Helping schools in water-scarce provinces, Woolies Water Fund installs its 50th water saving system at Emafini Primary School in the Eastern Cape.
Emafini Primary School in New Brighton, Gqeberha is the 50th school to receive a comprehensive water harvesting system from Woolies Water Fund — giving them sustainable access to fresh, clean water.
The water harvesting system is made up of two x 10 000l water tanks, roof gutters, a filtration system and large pump. That means the water can be used for drinking, sanitation and cooking, and for its communal handwashing station to ensure that learners follow Covid 19 protocols and wash their hands frequently.
Rainwater harvesting from roofs is a highly effective way to improve water security through good management and less load on municipal water supplies. Now, thanks to no water cuts, learners are less likely to be sent home — experiencing unnecessary breaks in their schooling.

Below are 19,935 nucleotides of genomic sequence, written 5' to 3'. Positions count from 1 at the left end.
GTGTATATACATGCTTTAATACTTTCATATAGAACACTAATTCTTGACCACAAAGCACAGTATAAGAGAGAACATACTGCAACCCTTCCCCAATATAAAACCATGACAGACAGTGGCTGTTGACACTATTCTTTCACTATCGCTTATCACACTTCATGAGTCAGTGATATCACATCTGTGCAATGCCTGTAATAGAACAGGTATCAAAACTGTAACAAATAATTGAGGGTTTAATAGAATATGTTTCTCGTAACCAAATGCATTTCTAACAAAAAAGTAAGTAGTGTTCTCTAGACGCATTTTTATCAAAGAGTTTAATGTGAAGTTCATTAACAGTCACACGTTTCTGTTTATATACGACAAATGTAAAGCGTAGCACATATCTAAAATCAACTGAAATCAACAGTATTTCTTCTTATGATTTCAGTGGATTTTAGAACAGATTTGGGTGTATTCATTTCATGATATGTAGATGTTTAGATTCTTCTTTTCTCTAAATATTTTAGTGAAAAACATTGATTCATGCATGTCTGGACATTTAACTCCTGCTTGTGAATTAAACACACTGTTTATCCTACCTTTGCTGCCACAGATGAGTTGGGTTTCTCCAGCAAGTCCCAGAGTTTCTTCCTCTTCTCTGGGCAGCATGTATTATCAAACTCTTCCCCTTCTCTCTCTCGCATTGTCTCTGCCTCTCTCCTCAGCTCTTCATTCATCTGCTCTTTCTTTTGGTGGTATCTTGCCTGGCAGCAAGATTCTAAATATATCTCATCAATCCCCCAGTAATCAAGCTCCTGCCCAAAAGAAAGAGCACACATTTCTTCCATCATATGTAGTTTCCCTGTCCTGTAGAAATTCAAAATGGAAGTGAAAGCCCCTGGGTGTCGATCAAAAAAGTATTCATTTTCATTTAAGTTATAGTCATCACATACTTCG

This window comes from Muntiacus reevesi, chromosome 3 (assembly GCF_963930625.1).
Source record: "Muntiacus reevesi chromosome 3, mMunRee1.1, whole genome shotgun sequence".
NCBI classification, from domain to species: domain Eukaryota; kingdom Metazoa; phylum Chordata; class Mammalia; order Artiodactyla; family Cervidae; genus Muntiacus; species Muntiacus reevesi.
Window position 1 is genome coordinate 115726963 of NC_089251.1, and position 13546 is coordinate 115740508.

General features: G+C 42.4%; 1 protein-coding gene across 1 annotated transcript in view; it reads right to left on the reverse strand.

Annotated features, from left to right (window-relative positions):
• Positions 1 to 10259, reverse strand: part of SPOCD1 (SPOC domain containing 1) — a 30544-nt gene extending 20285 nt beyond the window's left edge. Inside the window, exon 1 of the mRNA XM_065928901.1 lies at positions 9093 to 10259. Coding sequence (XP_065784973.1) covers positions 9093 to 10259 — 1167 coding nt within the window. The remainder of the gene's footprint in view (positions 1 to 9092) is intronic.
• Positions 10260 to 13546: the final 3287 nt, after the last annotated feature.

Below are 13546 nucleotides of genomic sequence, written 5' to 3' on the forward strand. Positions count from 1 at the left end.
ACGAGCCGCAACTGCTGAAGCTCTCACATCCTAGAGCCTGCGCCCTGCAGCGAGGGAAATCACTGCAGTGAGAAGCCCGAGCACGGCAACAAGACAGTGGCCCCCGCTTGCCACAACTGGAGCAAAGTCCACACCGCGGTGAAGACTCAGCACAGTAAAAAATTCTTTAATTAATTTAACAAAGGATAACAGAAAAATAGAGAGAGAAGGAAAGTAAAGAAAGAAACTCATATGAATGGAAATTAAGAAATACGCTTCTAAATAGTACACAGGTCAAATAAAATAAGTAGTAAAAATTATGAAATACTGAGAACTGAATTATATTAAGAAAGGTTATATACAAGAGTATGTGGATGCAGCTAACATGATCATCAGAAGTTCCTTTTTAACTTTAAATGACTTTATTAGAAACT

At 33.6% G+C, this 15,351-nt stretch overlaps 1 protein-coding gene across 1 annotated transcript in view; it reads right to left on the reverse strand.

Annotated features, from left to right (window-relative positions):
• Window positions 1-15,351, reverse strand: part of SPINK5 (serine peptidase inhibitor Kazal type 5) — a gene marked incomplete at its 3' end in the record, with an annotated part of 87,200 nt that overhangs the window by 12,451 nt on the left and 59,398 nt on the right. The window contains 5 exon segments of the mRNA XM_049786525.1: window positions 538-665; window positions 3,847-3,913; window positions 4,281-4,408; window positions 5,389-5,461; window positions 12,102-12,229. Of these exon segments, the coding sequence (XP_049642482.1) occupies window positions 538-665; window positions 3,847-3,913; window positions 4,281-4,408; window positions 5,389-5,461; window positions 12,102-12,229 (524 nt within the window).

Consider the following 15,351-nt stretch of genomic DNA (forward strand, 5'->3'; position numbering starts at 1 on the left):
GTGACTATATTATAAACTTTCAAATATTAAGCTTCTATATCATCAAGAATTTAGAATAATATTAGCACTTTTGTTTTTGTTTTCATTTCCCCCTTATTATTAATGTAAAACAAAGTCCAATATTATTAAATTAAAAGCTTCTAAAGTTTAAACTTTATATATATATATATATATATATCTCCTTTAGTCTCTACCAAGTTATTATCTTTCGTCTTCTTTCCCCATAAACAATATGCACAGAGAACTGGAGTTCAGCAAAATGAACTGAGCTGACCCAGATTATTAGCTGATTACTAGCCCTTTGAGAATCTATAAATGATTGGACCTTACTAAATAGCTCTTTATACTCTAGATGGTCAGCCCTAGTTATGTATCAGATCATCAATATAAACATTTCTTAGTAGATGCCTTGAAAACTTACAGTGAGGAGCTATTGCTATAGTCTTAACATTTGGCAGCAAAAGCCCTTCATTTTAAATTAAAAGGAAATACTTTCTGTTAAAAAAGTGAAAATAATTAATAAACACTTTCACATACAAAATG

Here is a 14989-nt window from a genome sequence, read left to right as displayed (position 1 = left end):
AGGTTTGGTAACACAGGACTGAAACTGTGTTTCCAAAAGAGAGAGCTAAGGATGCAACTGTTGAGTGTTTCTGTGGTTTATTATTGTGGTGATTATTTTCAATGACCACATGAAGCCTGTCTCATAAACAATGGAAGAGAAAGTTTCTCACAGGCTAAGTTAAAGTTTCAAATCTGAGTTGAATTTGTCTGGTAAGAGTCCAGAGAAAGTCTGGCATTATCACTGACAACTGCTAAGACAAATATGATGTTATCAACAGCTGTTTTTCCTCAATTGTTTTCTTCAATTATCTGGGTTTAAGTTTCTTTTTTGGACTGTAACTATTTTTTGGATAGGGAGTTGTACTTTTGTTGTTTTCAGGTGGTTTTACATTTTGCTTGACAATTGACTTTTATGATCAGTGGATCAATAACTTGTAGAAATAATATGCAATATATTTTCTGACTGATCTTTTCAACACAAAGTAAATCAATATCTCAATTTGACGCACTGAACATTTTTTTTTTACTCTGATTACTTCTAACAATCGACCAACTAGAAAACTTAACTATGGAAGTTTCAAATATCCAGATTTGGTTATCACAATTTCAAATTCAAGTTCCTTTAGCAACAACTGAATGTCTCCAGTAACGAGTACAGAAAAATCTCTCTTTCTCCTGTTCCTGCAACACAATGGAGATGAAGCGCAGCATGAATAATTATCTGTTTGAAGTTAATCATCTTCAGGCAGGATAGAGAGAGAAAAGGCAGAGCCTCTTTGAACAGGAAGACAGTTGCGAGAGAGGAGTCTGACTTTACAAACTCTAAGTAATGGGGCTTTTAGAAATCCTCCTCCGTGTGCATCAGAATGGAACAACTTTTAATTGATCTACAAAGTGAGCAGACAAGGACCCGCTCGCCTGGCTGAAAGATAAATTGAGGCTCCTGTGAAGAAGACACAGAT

“This water harvesting system will rescue the school during times of need and demonstrate to our learners the importance of preserving and saving water for future use”, comments Ms Mgebuza Deputy Principal at Emafini Primary School.
Woolies Water Fund — a partnership between Woolworths and the MySchool MyVillage MyPlanet fundraising programme — was set up three years ago and has spent over R3 million on improving water security and sanitation in 50 schools across four water-stressed provinces. In celebration of National Water Week, the fund has also allocated an extra R1 million for improving water security to create a better water future for all.
To date, Woolies Water Fund has installed thirty water harvesting and sanitation systems at schools in the Eastern Cape. While efforts have been concentrated on the Eastern Cape — due to the province’s ongoing drought and ongoing water outages — the fund’s vision is all schools to have easy access to life-giving H2O.